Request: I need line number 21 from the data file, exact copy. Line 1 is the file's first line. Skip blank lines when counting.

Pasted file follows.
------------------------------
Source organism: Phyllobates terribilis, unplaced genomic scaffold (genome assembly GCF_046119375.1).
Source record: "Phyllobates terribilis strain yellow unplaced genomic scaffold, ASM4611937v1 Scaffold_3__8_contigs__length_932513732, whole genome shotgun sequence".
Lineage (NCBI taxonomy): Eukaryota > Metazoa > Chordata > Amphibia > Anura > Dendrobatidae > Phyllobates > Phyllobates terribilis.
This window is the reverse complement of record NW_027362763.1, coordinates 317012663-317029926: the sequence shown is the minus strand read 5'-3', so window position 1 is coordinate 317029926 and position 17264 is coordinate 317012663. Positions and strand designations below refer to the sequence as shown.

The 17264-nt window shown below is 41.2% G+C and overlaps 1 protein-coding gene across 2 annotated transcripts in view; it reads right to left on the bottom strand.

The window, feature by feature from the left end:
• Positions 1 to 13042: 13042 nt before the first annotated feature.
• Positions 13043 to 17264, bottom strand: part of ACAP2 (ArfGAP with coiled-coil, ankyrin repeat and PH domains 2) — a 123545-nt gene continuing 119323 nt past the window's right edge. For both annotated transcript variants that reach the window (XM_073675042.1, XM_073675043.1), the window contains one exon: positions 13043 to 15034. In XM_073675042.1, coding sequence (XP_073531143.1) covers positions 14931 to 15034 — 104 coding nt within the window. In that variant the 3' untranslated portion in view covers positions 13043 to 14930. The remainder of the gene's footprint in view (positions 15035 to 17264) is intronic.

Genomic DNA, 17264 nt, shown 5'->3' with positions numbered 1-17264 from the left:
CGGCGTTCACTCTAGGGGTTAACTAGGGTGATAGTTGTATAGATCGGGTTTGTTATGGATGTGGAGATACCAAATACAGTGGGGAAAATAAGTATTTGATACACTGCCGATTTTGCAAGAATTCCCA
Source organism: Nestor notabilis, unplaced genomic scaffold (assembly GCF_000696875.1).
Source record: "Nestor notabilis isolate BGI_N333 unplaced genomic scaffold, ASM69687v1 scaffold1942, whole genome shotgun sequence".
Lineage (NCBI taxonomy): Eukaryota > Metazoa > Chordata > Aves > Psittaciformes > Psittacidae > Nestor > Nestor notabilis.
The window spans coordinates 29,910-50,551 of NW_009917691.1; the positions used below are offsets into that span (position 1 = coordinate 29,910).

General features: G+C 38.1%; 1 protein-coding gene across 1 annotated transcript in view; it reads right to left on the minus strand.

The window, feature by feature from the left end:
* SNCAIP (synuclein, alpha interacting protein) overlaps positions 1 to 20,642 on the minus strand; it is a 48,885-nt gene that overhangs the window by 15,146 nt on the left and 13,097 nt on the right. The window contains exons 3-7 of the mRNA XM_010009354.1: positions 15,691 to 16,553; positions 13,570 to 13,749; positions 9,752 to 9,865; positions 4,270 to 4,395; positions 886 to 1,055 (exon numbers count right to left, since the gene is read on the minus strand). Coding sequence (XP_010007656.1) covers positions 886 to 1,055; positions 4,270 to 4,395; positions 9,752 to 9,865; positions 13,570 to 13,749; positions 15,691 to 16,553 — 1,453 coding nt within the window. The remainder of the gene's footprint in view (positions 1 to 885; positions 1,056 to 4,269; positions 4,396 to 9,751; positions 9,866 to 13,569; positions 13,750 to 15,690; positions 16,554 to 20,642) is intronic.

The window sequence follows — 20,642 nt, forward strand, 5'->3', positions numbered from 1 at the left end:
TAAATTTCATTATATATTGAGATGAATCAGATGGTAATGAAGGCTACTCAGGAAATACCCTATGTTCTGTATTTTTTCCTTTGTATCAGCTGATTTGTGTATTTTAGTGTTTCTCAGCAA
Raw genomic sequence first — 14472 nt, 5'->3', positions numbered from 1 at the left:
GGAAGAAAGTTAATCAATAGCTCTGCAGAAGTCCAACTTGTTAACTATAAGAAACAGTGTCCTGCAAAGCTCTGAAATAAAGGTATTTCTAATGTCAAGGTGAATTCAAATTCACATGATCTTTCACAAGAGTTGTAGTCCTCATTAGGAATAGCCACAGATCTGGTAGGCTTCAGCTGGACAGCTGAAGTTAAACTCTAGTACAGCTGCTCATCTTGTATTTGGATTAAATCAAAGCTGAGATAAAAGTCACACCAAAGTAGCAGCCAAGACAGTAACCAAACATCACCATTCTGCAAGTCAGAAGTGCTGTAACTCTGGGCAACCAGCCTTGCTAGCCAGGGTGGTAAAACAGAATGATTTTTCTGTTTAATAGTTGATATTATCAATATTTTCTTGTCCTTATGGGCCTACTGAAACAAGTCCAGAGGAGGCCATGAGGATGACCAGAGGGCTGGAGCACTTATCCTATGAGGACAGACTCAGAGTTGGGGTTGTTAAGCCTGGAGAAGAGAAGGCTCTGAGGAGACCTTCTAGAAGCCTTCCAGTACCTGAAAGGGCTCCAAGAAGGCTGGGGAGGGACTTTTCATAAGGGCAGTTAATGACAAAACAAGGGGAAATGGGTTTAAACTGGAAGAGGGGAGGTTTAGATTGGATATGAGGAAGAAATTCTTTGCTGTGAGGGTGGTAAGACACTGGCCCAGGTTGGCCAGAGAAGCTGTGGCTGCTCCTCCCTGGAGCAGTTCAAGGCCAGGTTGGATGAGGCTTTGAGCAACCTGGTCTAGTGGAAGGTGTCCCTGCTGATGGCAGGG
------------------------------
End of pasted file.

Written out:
GGAAGAAAGTTAATCAATAGCTCTGCAGAAGTCCAACTTGTTAACTATAAGAAACAGTGTCCTGCAAAGCTCTGAAATAAAGGTATTTCTAATGTCAAGGTGAATTCAAATTCACATGATCTTTCACAAGAGTTGTAGTCCTCATTAGGAATAGCCACAGATCTGGTAGGCTTCAGCTGGACAGCTGAAGTTAAACTCTAGTACAGCTGCTCATCTTGTATTTGGATTAAATCAAAGCTGAGATAAAAGTCACACCAAAGTAGCAGCCAAGACAGTAACCAAACATCACCATTCTGCAAGTCAGAAGTGCTGTAACTCTGGGCAACCAGCCTTGCTAGCCAGGGTGGTAAAACAGAATGATTTTTCTGTTTAATAGTTGATATTATCAATATTTTCTTGTCCTTATGGGCCTACTGAAACAAGTCCAGAGGAGGCCATGAGGATGACCAGAGGGCTGGAGCACTTATCCTATGAGGACAGACTCAGAGTTGGGGTTGTTAAGCCTGGAGAAGAGAAGGCTCTGAGGAGACCTTCTAGAAGCCTTCCAGTACCTGAAAGGGCTCCAAGAAGGCTGGGGAGGGACTTTTCATAAGGGCAGTTAATGACAAAACAAGGGGAAATGGGTTTAAACTGGAAGAGGGGAGGTTTAGATTGGATATGAGGAAGAAATTCTTTGCTGTGAGGGTGGTAAGACACTGGCCCAGGTTGGCCAGAGAAGCTGTGGCTGCTCCTCCCTGGAGCAGTTCAAGGCCAGGTTGGATGAGGCTTTGAGCAACCTGGTCTAGTGGAAGGTGTCCCTGCTGATGGCAGGG